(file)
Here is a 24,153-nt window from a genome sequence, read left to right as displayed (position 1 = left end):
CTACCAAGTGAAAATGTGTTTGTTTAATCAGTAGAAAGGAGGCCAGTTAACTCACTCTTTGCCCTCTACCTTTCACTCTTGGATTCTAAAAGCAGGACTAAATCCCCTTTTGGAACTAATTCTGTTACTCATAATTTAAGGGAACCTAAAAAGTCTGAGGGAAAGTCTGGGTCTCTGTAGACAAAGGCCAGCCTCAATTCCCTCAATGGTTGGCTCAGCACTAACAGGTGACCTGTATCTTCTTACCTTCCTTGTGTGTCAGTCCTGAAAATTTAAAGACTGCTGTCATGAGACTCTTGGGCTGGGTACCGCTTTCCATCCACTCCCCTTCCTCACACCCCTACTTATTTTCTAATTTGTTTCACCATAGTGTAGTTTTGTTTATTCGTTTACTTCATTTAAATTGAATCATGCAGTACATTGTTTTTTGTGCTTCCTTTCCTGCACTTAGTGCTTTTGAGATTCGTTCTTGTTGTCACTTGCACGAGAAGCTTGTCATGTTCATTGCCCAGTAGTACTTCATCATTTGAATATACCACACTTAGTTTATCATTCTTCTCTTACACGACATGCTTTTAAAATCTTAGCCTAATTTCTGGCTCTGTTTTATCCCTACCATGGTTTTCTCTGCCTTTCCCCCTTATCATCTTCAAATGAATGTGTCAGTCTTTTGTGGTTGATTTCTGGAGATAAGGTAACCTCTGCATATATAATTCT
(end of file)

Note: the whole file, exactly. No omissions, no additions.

Here is a 24,153-nt window from a genome sequence, read left to right as displayed (position 1 = left end):
CTACCAAGTGAAAATGTGTTTGTTTAATCAGTAGAAAGGAGGCCAGTTAACTCACTCTTTGCCCTCTACCTTTCACTCTTGGATTCTAAAAGCAGGACTAAATCCCCTTTTGGAACTAATTCTGTTACTCATAATTTAAGGGAACCTAAAAAGTCTGAGGGAAAGTCTGGGTCTCTGTAGACAAAGGCCAGCCTCAATTCCCTCAATGGTTGGCTCAGCACTAACAGGTGACCTGTATCTTCTTACCTTCCTTGTGTGTCAGTCCTGAAAATTTAAAGACTGCTGTCATGAGACTCTTGGGCTGGGTACCGCTTTCCATCCACTCCCCTTCCTCACACCCCTACTTATTTTCTAATTTGTTTCACCATAGTGTAGTTTTGTTTATTCGTTTACTTCATTTAAATTGAATCATGCAGTACATTGTTTTTTGTGCTTCCTTTCCTGCACTTAGTGCTTTTGAGATTCGTTCTTGTTGTCACTTGCACGAGAAGCTTGTCATGTTCATTGCCCAGTAGTACTTCATCATTTGAATATACCACACTTAGTTTATCATTCTTCTCTTACACGACATGCTTTTAAAATCTTAGCCTAATTTCTGGCTCTGTTTTATCCCTACCATGGTTTTCTCTGCCTTTCCCCCTTATCATCTTCAAATGAATGTGTCAGTCTTTTGTGGTTGATTTCTGGAGATAAGGTAACCTCTGCATATATAATTCT